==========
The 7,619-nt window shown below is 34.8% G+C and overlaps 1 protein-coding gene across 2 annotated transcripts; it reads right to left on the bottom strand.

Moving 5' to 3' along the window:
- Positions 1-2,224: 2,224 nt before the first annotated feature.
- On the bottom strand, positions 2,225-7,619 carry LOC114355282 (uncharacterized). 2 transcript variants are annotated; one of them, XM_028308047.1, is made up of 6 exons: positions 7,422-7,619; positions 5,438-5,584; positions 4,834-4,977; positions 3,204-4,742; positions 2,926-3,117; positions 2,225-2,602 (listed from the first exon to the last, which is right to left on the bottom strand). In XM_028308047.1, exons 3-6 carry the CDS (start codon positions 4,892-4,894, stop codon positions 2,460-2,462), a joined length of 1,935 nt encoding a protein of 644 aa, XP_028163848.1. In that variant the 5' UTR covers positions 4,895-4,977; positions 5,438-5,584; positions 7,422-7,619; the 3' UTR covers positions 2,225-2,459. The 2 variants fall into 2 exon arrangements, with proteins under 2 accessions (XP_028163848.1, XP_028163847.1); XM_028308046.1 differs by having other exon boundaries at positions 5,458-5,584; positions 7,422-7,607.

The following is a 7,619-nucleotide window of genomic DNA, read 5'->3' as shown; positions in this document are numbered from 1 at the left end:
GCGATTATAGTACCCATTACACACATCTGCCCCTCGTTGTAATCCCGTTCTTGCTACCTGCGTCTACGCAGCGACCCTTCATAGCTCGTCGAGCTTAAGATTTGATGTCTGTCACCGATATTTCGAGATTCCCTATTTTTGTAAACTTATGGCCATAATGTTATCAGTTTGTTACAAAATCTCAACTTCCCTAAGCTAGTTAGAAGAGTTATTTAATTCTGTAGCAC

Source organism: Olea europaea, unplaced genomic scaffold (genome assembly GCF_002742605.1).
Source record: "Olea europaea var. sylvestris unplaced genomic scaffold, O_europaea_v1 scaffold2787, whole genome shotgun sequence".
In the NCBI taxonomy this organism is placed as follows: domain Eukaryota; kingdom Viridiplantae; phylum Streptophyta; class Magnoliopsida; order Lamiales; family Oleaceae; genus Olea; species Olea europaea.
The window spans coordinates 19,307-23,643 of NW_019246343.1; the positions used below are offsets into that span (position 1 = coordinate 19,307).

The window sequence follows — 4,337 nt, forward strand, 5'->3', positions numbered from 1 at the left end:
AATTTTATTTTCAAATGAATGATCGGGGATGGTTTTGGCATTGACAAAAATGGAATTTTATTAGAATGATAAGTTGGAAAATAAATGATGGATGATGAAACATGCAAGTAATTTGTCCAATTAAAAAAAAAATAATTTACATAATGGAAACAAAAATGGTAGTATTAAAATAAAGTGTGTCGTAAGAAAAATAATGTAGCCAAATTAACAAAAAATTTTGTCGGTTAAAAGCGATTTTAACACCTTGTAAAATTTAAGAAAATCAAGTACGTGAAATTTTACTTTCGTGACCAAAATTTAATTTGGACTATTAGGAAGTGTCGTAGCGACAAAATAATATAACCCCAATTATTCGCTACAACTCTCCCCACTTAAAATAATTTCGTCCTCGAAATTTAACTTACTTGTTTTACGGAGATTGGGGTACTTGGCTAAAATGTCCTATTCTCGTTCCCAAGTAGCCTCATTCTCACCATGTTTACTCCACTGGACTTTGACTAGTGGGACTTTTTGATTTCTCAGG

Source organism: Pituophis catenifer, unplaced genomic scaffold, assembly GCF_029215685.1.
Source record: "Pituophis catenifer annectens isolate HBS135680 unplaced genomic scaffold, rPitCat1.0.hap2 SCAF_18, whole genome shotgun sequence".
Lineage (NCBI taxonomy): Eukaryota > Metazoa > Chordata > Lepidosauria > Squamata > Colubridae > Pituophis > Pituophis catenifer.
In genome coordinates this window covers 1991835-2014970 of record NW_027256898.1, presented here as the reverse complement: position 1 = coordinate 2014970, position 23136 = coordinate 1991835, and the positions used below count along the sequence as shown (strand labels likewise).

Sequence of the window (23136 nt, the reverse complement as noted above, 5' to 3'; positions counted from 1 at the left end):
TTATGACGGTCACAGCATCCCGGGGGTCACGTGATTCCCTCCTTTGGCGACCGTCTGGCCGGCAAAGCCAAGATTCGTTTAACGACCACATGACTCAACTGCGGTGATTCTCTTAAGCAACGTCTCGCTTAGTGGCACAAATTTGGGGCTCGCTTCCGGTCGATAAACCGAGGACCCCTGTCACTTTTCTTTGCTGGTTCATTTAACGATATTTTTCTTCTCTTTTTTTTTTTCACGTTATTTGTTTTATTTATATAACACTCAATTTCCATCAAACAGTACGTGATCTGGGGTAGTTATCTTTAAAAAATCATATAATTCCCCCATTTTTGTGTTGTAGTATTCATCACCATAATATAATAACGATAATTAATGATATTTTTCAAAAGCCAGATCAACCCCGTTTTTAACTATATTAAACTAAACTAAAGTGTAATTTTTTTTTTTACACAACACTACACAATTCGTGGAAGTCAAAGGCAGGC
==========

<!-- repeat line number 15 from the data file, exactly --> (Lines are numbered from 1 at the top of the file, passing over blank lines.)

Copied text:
Lineage (NCBI taxonomy): Eukaryota > Metazoa > Chordata > Lepidosauria > Squamata > Colubridae > Pituophis > Pituophis catenifer.